An Ally’s Stance Against Racism

Some of my facebook friends of color have been posting statuses voicing their disgust towards the decisions not to indict both Darren Wilson and Daniel Pantaleo.  The news about the separate cases have come out less than a month apart, deepening a very raw wound for many people.  As I read through these posts, I am initially overcome with guilt.  I think about my privilege as a white person in America.  I am a woman, but the breadth of oppression I face is no where near that of a person of color in America.  Part of my privilege is that I don’t think about these extrajudicial killings like black people have since racism took root during the times of slavery.  Jean Toomer writes about what it’s like as a black man in the south to know that death looms over you in Cane.   Continue reading “An Ally’s Stance Against Racism”

Are Politics Personal?

A student in the creative writing class I’m in wrote a short story from the perspective of a young man who sexually assaults his classmate.  It is a well-written account of the build-up to the rape.  The reader sees the narrator, Ben, try to weave unreliable logic together in order to justify his actions.  He reminds himself that he cares about his classmate, that they are in love.  In reality the “couple” had only shared a few sentences before the night began.  At the end of the workshop, another classmate commented that she really liked the original point of view it was written in.  The writer responded that she had written a first draft of the piece from the victim’s point of view, but that she thought that had been done before, so she rewrote it from the attacker’s point of view.  The teacher added, almost leaping across the table how happy she was for making that change.

“Thank you!” She exclaimed.  “I have found that the female’s point of view is so over-written.  I commend you for taking on a different perspective.”  There were a series of other comments from students agreeing with what my teacher said. Continue reading “Are Politics Personal?”

High Murder Rate of Young Black Men through a Feminist Lens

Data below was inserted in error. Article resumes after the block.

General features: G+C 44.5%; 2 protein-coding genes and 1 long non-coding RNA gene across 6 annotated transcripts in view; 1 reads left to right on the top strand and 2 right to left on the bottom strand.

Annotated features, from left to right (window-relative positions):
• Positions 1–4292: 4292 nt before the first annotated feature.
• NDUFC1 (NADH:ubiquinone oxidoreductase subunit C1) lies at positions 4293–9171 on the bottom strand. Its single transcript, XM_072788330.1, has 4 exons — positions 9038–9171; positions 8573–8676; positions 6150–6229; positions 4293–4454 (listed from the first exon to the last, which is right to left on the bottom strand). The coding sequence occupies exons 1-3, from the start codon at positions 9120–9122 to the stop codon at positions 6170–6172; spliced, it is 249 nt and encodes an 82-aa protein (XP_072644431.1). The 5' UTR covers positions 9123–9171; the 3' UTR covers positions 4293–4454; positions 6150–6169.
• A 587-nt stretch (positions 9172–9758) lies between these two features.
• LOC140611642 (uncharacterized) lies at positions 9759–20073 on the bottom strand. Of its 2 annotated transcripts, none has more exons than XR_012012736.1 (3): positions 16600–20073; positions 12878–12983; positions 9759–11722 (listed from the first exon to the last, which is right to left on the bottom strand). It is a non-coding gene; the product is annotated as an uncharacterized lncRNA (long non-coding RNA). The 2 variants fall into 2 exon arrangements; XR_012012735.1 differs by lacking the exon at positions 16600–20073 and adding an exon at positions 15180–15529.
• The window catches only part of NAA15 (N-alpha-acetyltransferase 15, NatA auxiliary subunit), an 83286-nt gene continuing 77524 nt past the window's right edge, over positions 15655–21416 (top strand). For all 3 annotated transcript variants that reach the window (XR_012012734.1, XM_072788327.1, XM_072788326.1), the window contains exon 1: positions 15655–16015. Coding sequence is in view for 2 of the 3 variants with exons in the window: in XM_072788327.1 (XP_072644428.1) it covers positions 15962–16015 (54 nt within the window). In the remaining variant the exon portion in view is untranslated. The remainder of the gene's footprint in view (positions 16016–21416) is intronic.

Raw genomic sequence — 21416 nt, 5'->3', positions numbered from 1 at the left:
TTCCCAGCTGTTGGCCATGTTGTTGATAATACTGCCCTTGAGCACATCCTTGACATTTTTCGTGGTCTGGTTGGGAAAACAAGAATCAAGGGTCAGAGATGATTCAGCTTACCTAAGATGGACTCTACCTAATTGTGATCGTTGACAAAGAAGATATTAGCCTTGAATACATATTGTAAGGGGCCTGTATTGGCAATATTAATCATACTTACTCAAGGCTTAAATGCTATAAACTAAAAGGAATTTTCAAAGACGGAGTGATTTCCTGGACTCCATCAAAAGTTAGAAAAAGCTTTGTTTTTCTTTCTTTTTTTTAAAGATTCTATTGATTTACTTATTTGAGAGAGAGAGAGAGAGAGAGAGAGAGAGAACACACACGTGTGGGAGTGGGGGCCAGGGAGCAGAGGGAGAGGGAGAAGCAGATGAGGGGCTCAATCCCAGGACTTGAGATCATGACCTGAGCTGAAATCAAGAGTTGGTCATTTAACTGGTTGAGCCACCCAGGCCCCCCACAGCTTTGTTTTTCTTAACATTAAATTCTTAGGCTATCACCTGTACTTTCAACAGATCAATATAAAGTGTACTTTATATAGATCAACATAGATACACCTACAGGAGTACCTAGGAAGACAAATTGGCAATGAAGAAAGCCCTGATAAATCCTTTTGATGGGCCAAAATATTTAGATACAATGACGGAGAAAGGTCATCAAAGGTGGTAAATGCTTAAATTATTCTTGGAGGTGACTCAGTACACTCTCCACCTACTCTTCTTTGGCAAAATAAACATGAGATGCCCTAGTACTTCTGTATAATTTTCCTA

I have not thought of feminism in an interdisciplinary way, or at least not thought to use those words. I remember my brother speaking about the extrajudicial killing of Michael Brown, an African American teenager in Ferguson, MO, as a Feminist issue. I was initially very confused. How is the killing of an unarmed young man by a police officer a Feminist issue? He explained that when young African American men are shot down in the streets, their mother’s are left to bury them. Unfortunately, cases like Michael Brown’s and Trayvon Martin’s are not uncommon. Data from the Center for Disease Control and Prevention shows that “the country’s young black men are nearly six times more likely to die from homicide than young white men…” (Campbell, Janie. “Homicide Leading Cause Of Death Of Young Black Men, Says FAU Researcher.” The Huffington Post., 10 Apr. 2013. Web. 14 Sept. 2014). This article gave a few reasons for this, some being low graduation rates and poor job opportunities.

In the fairly well covered cases of Michael Brown and Trayvon Martin, both parents were involved in both of the boy’s boys’ short lives. However, this is not always the case for other young men who’s  whose sudden deaths have not been publicized to the same extent. Many poor black women have children without partnership at a young age. According to a government statistic in 2010, 72 percent of black babies were born to single mothers, (“Blacks Struggle with 72 Percent Unwed Mothers Rate.” N.p., n.d. Web. 11 Sept. 2014.). This happens for a few reasons. A couple of which are: 1) Limited access to healthcare such as abortion clinics and contraception; and 2) Insufficient sexual education in middle and high school, which can lead to early and dangerous (non-consensual/ unprotected) sex. All of this combined means that many young African American women are having children without the support of a partnership, and before they reach economic stability. The sacrifices these women are choose to make in order to raise their children are immense. As my brother argued, mothers of black children live with an almost constant fear of loosing their children to a number of different threats. In cases like Trayvon Martin’s, the simple risk he ran was being a young black man, he was left as a casualty of institutionalized racism. His grief-stricken mother and father are impacted greatly by the loss of her child. Feminist and race theory helps us understand a scope of the pain of young back men’s deaths.

There was an episode of The Melissa Harris-Perry Show, shortly after the killing of Trayvon, when Melissa voiced something, I as a white woman would not think of. She talked about feeling such relief when learning she was pregnant with a girl and not a boy. She said, if she had a son, he would too easily be put at the same risk as Brown and Martin were and so many young black men before them. As we read Cane, I now see parallels between the paranoia and anxiety that cripples Kabnis and this fight for survival of young black men and their mother’s have. I’ve become increasingly aware of patriarchy rearing its gross head through herstory and I find myself becoming more in-tuned to it’s connection with institutionalized racism.

Continue reading “High Murder Rate of Young Black Men through a Feminist Lens”